It's not easy, this thing called being a daddy. I watch from amazingly close proximity and I wonder what it's like to love the children that traveled in another's womb and suckled at her breasts. Of course, that phenomena of love is nothing new, but I must dare to marvel at its' wonderment. I've never experienced that kind of sacrificial love that is born without the strong bestowing bond of relationship.
Love that chooses must be even greater than my own and to watch my husband, it is all I imagine it could be. Though he has the ties of blood, the history of ownership belongs solely to me. I ponder if he has ever thought of the triangle of parenthood that way. Does it sound odd or selfish for me to offer those words? Perhaps it is, but I have oft wondered how daddies are filled with love for their little people from that first second.
Amos, our fourth child, our third son, our boy with extra special needs, is not always easy to love. Of course, he was like most babies in the beginning, though not quite as rambunctious. At three years old, he resembles more of a toddler and associates daddy with rough play, wrestling and tussling and chasing, rather than ball throwing and tricycle riding. To see daddy is to hear my son mock growl and then giggle. It means chase me, get me, love me and my husband does, again and again. A relationship born and maintained without words is one that will leave you breathless.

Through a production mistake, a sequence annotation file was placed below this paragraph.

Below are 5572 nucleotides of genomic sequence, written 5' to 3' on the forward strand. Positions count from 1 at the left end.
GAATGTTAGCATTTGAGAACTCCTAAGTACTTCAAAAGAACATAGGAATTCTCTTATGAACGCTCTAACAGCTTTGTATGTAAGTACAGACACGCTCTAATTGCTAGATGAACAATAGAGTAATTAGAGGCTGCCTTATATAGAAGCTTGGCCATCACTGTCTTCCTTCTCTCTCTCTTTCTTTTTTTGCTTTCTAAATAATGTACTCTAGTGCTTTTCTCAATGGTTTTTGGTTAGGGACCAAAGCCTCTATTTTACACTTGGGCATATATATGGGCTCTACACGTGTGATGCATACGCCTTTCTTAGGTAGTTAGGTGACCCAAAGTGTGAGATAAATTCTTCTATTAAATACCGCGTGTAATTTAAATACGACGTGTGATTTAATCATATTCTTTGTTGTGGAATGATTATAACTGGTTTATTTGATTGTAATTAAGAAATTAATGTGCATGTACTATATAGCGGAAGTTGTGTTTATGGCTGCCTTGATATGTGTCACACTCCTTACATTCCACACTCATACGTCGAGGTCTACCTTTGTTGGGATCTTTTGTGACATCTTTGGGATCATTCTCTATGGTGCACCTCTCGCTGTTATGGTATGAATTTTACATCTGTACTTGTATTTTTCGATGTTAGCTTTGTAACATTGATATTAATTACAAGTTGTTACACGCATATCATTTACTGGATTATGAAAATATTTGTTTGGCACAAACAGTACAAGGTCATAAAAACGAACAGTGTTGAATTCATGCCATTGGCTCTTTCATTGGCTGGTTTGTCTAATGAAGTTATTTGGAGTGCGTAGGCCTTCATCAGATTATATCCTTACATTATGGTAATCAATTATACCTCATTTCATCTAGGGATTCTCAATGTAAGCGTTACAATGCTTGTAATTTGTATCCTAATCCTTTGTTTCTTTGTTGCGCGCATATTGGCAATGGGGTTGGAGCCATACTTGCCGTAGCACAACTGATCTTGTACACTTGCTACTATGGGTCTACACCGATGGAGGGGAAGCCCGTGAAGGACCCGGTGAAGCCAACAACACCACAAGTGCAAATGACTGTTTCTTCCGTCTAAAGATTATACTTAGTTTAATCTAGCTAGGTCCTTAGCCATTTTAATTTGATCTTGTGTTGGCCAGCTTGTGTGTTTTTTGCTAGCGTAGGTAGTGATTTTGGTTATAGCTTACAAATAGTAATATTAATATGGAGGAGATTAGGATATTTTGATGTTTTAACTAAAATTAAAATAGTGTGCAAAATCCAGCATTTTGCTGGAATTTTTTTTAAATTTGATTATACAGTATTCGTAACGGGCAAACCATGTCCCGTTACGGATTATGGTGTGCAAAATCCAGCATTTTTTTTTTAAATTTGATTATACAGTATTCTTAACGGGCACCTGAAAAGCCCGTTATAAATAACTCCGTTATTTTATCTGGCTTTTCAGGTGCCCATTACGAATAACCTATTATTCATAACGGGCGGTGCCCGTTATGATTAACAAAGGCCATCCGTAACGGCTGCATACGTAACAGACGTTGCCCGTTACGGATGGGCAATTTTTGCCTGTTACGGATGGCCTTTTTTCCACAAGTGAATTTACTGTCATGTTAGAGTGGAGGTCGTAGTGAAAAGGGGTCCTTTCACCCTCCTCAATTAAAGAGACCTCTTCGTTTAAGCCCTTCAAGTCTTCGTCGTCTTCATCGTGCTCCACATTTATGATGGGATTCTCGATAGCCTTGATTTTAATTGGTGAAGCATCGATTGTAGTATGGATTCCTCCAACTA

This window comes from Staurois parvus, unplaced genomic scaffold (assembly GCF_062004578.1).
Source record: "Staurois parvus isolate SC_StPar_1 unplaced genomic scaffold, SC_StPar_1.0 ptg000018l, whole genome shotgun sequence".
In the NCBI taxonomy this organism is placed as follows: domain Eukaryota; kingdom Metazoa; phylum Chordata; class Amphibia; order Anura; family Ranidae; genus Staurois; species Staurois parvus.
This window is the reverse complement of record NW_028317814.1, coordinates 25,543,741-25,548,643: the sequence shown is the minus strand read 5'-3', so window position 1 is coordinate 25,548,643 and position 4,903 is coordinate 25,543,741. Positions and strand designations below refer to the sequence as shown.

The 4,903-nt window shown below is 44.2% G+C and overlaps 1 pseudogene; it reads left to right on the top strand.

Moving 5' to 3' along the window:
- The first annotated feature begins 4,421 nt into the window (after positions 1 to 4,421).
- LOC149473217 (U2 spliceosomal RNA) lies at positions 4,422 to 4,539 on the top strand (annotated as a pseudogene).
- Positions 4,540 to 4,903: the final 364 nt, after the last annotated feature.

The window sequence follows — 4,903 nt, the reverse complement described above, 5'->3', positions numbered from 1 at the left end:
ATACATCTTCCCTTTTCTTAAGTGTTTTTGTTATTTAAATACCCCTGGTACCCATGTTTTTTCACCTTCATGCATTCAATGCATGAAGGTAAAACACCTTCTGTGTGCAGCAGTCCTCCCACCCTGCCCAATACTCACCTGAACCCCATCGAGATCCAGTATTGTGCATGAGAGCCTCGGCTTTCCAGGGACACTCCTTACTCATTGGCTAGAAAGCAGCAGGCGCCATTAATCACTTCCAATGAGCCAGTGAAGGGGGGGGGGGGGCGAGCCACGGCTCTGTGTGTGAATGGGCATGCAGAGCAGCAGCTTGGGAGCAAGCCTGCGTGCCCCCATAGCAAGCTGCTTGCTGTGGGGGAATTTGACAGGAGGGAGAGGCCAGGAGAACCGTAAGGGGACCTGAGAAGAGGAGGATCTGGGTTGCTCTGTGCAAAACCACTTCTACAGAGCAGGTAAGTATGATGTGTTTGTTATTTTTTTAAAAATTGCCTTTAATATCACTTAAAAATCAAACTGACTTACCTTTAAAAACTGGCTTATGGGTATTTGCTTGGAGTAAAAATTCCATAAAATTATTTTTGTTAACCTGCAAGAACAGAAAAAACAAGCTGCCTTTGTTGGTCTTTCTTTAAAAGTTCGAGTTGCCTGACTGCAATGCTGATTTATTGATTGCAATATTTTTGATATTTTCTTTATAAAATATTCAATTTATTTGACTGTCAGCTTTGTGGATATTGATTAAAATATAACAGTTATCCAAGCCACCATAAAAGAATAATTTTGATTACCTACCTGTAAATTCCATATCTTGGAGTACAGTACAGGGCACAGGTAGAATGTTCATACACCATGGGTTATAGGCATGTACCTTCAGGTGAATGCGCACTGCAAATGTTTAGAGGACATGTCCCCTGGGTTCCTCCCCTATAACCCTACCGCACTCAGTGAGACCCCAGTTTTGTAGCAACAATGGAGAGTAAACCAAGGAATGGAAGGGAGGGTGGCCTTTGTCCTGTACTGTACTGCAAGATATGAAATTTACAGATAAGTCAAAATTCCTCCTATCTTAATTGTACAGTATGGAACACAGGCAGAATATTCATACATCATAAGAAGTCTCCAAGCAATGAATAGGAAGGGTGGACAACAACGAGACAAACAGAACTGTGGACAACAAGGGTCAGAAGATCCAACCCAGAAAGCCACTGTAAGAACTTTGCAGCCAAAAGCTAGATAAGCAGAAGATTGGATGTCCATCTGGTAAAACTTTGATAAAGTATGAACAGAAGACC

Amos has never said Da-da. He has never kissed his father or hugged him. He has never talked to him or asked me when daddy would be home from work. He has never pleaded with him to purchase a piece of unneeded junk from the dollar store. He has never asked for one thing except love. Never with words, but the little boy laughs and grows and I imagine he is begging daddy to chase him, throw him, kiss him and love him. I watch a daddy do all those things and I notice how often his green eyes look close to brimming with tears. He loves and adores this boy and I am honored to know and witness this love to which I am the stranger in a foreign land.